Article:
Once upon a time, in a kingdom called American Business, there lived three animals. One animal, the elephant, had ruled the kingdom for many years, using its mighty size to intimidate the citizens of the land into submission. However, when a nasty drought plagued the kingdom, the elephant became considerably weakened and was forced to give up the throne.
To determine who would inherit the kingdom, the citizens set up a race between the two remaining animals: the gazelle and the mouse. The citizens showed up at the race to cheer on the mouse, who had become a familiar sight around town, always willing to help others in times of crisis. But when the gazelle, a newcomer to the kingdom, showed up at the starting gates, the citizens were awed by its beauty and dazzling speed.
With the race moments away, the people began to fervently chant the gazelle's name. Meanwhile, the mouse, trying its hardest not to be dismayed by the fickleness of the crowd, began to warm up . . .
This '90s-style parable began not once upon a time, but about 10 years ago, when business researcher David Birch stumbled across a pattern in his data. While word was spreading that small businesses were creating all the jobs in America, Birch discovered a relatively minuscule subset of companies wedged between the large companies that were declining and the small companies that he claimed were stagnant. This group contained both large and small businesses, all of which had one thing in common: at least 20 percent increases in annual revenues over a period of four or five years. Voilà, Birch's pet project was born--the large businesses he named elephants, the fast-movers he called gazelles, and the smallest companies he dubbed mice.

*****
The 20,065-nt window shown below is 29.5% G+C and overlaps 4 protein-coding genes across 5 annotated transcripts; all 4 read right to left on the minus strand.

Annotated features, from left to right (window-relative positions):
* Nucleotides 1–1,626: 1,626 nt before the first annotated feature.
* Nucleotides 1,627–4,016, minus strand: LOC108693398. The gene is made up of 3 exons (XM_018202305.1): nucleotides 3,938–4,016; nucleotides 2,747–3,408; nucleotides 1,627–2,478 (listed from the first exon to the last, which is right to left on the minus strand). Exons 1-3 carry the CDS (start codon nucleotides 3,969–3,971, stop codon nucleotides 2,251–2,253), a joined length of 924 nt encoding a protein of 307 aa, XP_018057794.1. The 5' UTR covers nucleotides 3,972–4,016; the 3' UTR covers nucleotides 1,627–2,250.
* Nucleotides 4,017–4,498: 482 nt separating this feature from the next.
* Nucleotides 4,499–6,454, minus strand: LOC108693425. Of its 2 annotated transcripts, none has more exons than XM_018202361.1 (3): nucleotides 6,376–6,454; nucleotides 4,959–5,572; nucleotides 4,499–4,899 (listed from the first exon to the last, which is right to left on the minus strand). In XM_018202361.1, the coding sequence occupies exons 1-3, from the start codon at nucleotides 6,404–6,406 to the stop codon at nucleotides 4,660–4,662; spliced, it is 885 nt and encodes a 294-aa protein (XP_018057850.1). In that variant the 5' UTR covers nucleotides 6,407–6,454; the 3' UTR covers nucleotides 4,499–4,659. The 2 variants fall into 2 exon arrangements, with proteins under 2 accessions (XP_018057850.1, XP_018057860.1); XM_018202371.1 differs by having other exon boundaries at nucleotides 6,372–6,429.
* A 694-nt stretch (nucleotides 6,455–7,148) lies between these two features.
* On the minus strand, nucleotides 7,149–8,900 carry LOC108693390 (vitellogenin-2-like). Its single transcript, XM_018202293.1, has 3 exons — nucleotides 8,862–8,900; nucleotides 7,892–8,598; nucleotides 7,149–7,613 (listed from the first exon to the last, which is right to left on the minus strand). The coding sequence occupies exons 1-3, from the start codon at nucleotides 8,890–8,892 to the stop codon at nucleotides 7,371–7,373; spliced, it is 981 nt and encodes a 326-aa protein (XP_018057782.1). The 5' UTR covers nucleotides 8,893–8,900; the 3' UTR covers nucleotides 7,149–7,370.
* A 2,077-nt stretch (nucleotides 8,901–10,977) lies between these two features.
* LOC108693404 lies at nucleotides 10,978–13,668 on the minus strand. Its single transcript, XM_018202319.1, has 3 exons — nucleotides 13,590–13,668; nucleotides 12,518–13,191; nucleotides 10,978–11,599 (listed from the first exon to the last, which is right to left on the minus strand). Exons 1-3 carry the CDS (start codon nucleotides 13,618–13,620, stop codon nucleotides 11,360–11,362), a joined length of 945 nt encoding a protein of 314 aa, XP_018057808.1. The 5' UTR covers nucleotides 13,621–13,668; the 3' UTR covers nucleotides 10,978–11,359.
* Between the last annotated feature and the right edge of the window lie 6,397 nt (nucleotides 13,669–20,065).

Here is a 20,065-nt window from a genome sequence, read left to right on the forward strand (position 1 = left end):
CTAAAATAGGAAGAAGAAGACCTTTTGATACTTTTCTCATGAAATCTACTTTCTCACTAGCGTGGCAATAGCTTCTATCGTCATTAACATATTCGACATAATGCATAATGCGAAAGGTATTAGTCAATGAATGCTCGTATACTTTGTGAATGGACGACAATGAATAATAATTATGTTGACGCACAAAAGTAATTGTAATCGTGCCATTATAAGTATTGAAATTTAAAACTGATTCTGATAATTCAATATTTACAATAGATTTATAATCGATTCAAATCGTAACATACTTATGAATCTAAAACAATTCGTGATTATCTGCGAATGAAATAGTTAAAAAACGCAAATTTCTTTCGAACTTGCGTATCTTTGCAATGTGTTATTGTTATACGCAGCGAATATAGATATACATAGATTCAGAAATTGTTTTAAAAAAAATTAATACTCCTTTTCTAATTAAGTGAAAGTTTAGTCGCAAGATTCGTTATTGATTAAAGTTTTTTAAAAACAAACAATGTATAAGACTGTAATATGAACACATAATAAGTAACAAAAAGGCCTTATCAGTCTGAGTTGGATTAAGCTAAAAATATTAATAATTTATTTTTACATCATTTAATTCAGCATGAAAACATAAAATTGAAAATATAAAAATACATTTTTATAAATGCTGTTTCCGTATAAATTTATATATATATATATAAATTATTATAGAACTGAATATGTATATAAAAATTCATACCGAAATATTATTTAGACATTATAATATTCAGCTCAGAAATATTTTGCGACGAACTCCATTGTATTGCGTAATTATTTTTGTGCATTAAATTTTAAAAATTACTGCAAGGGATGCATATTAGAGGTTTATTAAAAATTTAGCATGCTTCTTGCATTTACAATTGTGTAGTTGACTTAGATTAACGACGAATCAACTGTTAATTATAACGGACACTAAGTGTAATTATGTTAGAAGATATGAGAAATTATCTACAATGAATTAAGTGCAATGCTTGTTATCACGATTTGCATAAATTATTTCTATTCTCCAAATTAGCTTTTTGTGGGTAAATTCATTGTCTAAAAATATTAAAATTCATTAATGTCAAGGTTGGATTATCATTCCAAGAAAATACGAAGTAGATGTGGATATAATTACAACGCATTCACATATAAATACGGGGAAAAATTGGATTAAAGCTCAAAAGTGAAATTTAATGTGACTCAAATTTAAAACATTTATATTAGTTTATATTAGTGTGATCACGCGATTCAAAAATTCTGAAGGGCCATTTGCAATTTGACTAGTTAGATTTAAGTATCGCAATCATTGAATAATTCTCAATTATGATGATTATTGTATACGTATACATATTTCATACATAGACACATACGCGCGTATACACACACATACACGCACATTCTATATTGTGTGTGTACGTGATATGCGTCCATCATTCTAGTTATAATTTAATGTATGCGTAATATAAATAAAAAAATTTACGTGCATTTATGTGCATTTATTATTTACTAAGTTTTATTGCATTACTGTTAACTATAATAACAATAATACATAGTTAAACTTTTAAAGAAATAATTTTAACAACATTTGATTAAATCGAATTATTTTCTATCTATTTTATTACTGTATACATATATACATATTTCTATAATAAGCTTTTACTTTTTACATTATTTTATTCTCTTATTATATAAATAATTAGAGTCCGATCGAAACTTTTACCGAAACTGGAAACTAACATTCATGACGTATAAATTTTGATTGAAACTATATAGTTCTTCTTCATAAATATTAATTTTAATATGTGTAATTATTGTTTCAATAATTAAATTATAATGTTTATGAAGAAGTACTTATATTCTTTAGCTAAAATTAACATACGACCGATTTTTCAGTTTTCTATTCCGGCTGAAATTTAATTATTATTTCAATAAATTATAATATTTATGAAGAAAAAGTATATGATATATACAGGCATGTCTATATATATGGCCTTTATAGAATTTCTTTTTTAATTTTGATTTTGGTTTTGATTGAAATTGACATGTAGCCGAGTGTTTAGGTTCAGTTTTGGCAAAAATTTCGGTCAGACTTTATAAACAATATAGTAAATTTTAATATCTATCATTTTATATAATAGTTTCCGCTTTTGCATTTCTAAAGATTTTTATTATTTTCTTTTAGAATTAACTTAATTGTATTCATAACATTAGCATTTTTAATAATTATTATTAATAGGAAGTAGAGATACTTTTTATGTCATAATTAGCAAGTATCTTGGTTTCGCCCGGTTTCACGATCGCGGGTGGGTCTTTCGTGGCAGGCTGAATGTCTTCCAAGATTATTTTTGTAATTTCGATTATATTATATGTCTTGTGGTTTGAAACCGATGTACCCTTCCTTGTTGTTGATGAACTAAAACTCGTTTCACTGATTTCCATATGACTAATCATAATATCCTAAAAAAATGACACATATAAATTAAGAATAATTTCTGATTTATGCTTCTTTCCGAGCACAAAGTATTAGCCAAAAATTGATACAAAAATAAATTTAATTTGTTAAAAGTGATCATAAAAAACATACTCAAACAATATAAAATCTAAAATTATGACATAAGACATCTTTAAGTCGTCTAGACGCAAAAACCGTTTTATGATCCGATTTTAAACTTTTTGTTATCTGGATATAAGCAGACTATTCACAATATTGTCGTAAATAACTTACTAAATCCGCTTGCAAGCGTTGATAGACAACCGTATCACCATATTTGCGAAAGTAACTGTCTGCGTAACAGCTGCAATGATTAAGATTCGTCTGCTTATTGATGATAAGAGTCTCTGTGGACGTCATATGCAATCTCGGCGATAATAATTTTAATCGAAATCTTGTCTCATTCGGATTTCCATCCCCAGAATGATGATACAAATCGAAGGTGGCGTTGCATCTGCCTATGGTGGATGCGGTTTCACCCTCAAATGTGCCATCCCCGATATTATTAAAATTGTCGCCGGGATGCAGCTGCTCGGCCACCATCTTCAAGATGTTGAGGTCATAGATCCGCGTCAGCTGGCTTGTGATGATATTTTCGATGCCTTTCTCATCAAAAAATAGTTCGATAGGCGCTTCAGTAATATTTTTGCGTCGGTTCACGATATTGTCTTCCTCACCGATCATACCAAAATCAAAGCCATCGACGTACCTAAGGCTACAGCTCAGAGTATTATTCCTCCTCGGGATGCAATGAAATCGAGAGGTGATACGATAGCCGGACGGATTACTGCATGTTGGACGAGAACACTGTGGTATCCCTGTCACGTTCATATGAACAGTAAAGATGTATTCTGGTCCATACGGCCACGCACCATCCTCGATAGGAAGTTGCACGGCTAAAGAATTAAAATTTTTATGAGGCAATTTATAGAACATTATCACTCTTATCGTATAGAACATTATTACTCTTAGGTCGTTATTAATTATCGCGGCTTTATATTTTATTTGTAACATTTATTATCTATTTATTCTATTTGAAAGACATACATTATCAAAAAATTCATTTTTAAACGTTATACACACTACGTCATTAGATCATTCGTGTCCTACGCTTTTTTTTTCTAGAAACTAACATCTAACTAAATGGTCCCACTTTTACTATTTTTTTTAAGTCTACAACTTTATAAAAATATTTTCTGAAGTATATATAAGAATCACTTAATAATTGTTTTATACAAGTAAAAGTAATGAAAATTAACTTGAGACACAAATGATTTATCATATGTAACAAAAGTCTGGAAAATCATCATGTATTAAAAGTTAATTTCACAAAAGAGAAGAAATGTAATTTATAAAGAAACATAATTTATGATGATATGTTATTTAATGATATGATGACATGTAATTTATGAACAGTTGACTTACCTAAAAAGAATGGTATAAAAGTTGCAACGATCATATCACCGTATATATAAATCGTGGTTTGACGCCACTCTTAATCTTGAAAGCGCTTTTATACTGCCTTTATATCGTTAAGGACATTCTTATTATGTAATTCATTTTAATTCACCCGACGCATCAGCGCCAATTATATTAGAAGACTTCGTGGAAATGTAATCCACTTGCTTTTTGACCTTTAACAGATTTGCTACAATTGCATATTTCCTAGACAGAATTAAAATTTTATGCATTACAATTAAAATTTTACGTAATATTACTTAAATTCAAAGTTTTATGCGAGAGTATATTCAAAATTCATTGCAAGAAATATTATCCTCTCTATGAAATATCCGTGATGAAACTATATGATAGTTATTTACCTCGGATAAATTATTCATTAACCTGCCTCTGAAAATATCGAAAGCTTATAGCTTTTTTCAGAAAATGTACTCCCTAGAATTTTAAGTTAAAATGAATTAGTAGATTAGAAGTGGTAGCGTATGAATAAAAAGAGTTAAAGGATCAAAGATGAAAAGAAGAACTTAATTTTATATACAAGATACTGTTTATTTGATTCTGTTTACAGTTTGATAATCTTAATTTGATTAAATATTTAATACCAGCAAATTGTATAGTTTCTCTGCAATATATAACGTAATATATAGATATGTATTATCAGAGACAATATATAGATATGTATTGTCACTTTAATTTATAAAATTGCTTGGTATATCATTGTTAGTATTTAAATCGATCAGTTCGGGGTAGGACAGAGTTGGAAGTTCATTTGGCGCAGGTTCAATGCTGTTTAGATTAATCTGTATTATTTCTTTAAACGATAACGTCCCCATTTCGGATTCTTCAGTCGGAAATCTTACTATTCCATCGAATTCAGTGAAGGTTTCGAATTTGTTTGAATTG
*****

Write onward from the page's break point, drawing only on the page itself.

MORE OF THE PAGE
Since then, whether by studies or merely by virtue of the name "mice," small businesses have fallen prey to veiled disrespect, even among professed advocates of small business. The contradictions, meanwhile, intensify, as illustrated by the mixed messages typically sent out by statisticians and the media. Are small businesses really the heroes of the economy, the ones creating the jobs in America? Or are they in fact merely overhyped, pesky little creatures content to hide in the shadow of the gazelles that go before them? Do gazelles alone truly deserve the glory being heaped upon small businesses in general?